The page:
At this time, refrigeration on some of our back-up product storage containers has been compromised due to extremely high water, rising to levels that are unprecedented in the Crosby area.  Arkema is limited in what it can do to address the site conditions until the storm abates.  We are monitoring the temperature of each refrigeration container remotely.  At this time, while we do not believe there is any imminent danger, the potential for a chemical reaction leading to a fire and/or explosion within the site confines is real.

We have no higher priority than the safety of our employees, neighbors and the environment. We have been working without pause to keep our materials safe.

http://www.arkema-americas.com/en/social-responsibility/incident-news

 

 

Hurricane Harvey is similar in many ways to the Galveston Hurricane of 1900. One of the marked differences is the role modern technology plays in preventing the horrendous loss of life that occurred in 1900 from being repeated today.

The Galveston Hurricane

Harvey may look like the more dangerous hurricane on paper but the consequences of the Galveston Hurricane were much worse.

The city of Galveston was demolished when the hurricane struck on September 8, 1900. The highest points in the city when the hurricane hit ranged between seven and nine feet above sea level. The storm surge crested at 15 feet. The hurricane rolled over the island destroying everything in its path.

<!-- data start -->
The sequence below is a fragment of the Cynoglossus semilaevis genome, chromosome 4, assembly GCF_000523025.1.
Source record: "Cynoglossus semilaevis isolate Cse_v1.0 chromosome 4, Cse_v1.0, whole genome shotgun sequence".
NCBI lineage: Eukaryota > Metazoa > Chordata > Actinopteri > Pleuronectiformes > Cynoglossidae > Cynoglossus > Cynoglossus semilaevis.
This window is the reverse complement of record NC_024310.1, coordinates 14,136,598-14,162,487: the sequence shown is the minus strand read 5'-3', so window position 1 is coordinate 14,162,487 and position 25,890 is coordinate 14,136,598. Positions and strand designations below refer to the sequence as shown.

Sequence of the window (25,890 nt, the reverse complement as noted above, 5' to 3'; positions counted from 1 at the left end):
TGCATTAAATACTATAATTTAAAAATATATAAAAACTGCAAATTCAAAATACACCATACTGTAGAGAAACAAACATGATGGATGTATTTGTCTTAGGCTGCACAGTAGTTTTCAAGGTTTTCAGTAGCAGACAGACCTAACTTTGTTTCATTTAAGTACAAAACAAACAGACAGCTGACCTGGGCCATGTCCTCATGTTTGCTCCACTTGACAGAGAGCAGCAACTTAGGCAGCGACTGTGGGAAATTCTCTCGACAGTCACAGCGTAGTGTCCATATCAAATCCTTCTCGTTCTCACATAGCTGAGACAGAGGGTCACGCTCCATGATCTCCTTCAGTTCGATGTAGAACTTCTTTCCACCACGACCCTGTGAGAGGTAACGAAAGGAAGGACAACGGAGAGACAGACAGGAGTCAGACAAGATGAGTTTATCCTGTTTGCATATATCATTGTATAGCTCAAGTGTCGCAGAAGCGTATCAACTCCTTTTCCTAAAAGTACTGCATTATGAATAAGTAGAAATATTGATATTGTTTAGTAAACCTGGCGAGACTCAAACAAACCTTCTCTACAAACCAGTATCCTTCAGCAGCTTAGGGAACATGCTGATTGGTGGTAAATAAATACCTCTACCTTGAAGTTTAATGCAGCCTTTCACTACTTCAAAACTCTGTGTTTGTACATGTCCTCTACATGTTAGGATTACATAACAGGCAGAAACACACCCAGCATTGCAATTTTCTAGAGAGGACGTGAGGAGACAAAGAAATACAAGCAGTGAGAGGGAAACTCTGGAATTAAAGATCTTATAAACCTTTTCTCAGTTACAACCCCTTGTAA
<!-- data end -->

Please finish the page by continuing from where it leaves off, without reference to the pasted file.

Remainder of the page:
Homes were knocked off their foundations and either carried away or reduced to kindling and rubble. Thirty thousand people, almost the entire population of the city, were left homeless. The rest were dead.

The loss of life in Galveston was horrendous. The death toll is estimated between 6,000 and 12,000. The generally accepted total is 8,000 deaths but no one knows for sure. To gain some context, 1,836 people died as a result of Katrina in 2005. Eight thousand dead is more than the number of American deaths in the Iraq and Afghan wars combined. The Galveston Hurricane is the deadliest natural disaster in the history of the United States.

There were too many bodies to bury so the corpses were weighted, shipped out into the Gulf of Mexico on barges, and dumped overboard. Shortly thereafter the bodies began to wash back onshore. The survivors and rescue personnel turned to constructing funeral pyres to burn the corpses. The fires burned day and night for weeks.

Source: As Terrible As Harvey Is, The Galveston Hurricane Of 1900 Was Much, Much Worse

Banjir Akibat Badai Harvey, Houston Terisolasi

Sumedang Media, Houston – google translate:

The flash floods that followed Hurricane Harvey’s storm has made the Houston City in the state of Texas, USA, increasingly isolated on Sunday (27/08/2017) local time. The reason, two airports and highways in the city was closed, while the city residents climbed to the roof of their house in order to avoid the brunt of the flood. AFP reported, two airports …

“Banjir bandang yang terjadi menyusul terjangan Badai Harvey telah membuat Kota Houston di negara bagian Texas, AS, semakin terisolasi pada Minggu (27/8/2017) waktu setempat. Pasalnya, dua bandara dan jalan-jalan raya di kota itu ditutup, sedangkan warga kota naik ke atap rumah mereka demi menghindari terjangan air bah. AFP melaporkan, dua bandara…”

Source: Banjir Akibat Badai Harvey, Houston Terisolasi – Sumedang Media

%d bloggers like this: